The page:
The differences between related terms and words which encompass aspects of racial admixture show the impact of different historical and cultural factors leading to changing social interpretations of race and ethnicity.Thus the Comte de Montlosier, in exile during the French Revolution, equated class difference in 18th-century France with racial difference. in 1863, and the etymology of the word is tied up with political conflicts during the American Civil War over the abolition of slavery and over the racial segregation of African-Americans.Mestizo are people of mixed white and indigenous, usually Amerindian ancestry, who do not self-identify as indigenous peoples or Native Americans.
It was used specifically to refer to interracial marriage and interracial sexual relations.Although the term "miscegenation" was formed from the Latin miscere "to mix" plus genus "race" or "kind", and could therefore be perceived as value-neutral, it is almost always used in a negative way, as something to be avoided, punished or outlawed.Borrowing Boulainvilliers' discourse on the "Nordic race" as being the French aristocracy that invaded the plebeian "Gauls", he showed his contempt for the lowest social class, the Third Estate, calling it "this new people born of slaves ... Miscegenation comes from the Latin miscere, "to mix" and genus, "kind". The reference to genus was made to emphasize the supposedly distinct biological differences between whites and non-whites, though all humans belong to the same genus, Homo, and the same species, Homo sapiens.The word was coined in an anonymous propaganda pamphlet published in New York City in December 1863, during the American Civil War.To this day, there are controversies if Brazilian class system would be drawn mostly around socio-economic lines, not racial ones (in a manner similar to other former Portuguese colonies).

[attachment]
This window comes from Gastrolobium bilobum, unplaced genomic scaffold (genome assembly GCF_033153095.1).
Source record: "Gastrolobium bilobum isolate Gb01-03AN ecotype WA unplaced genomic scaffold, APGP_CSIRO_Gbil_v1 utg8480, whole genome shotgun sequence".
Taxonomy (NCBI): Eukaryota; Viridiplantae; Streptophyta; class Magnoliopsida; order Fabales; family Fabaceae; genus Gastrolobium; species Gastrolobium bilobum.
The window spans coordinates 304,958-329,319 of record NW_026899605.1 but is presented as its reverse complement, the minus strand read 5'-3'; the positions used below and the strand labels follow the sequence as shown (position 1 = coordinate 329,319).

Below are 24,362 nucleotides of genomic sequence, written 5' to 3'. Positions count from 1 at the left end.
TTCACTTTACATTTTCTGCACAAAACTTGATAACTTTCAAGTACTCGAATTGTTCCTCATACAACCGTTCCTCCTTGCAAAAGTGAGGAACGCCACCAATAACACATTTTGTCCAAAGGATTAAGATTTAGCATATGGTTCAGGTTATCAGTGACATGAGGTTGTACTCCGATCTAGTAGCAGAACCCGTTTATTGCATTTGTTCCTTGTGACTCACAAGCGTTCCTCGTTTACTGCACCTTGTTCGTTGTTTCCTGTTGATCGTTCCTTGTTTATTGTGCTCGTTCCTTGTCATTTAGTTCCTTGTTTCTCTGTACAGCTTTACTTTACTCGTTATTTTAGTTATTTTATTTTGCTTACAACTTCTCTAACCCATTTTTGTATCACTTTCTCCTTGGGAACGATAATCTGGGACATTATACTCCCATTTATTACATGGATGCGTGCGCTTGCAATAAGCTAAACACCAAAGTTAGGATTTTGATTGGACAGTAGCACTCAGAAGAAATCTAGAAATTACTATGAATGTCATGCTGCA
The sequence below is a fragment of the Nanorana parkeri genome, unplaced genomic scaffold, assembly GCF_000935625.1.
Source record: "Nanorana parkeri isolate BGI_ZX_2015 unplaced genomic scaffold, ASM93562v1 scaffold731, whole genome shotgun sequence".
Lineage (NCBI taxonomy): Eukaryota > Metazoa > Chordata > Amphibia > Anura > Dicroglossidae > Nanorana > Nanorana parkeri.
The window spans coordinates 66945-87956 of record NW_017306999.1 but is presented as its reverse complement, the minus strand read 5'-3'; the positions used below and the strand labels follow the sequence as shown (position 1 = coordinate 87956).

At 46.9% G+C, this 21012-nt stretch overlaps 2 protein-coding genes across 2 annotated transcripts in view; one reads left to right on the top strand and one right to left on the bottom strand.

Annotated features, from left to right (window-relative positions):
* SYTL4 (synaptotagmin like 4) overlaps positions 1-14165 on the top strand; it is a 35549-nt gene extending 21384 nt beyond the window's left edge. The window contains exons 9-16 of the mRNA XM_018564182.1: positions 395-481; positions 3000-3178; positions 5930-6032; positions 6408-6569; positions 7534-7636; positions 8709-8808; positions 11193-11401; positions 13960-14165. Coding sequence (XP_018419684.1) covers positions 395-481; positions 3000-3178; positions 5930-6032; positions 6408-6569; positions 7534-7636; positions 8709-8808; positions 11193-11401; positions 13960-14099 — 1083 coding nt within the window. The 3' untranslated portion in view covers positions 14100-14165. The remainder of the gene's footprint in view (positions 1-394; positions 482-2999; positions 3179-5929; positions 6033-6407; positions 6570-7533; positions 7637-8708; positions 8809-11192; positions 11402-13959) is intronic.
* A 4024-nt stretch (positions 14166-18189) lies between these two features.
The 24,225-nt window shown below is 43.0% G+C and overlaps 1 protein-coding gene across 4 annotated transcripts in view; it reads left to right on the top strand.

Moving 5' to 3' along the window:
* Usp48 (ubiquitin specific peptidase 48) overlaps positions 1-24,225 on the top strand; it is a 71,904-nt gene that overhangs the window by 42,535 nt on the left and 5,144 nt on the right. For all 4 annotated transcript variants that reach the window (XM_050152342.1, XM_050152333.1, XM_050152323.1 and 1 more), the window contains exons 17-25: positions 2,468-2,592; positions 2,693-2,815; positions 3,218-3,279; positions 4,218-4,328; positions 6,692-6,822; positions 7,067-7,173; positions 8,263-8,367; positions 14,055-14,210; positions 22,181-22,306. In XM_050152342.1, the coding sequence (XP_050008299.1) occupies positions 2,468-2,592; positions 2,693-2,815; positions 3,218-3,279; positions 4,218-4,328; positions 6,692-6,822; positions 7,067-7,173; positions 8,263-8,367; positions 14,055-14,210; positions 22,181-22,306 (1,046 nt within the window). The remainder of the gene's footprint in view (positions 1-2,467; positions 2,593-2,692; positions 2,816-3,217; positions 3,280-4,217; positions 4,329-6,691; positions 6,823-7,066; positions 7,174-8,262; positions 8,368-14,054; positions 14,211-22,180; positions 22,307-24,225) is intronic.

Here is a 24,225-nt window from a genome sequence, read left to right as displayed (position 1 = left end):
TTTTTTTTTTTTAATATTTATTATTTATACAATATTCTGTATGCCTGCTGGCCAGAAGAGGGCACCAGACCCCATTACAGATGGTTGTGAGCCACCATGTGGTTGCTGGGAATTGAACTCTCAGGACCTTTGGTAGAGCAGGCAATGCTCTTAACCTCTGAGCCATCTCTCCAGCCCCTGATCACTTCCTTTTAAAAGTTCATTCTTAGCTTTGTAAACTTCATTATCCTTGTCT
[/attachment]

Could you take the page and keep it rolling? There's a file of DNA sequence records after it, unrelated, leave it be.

Conversely, people classified in censuses as black, brown ("pardo") or indigenous have disadvantaged social indicators in comparison to the white population.(Portuguese also uses miscigenação, derived from the same Latin root as the English word.) These non-English terms for "race-mixing" are not considered as offensive as "miscegenation", although they have historically been tied to the caste system (casta) that was established during the colonial era in Spanish-speaking Latin America.Today, the mixes among races and ethnicities are diverse, so it is considered preferable to use the term "mixed-race" or simply "mixed" (mezcla).Before the publication of Miscegenation, the word amalgamation, borrowed from metallurgy, had been in use as a general term for ethnic and racial intermixing.A contemporary usage of this metaphor was that of Ralph Waldo Emerson's private vision in 1845 of America as an ethnic and racial smelting-pot, a variation on the concept of the melting pot. S on the desirability of such intermixing, including that between white Protestants and Irish Catholic immigrants, were divided.The pamphlet and variations on it were reprinted widely in both the north and south by Democrats and Confederates.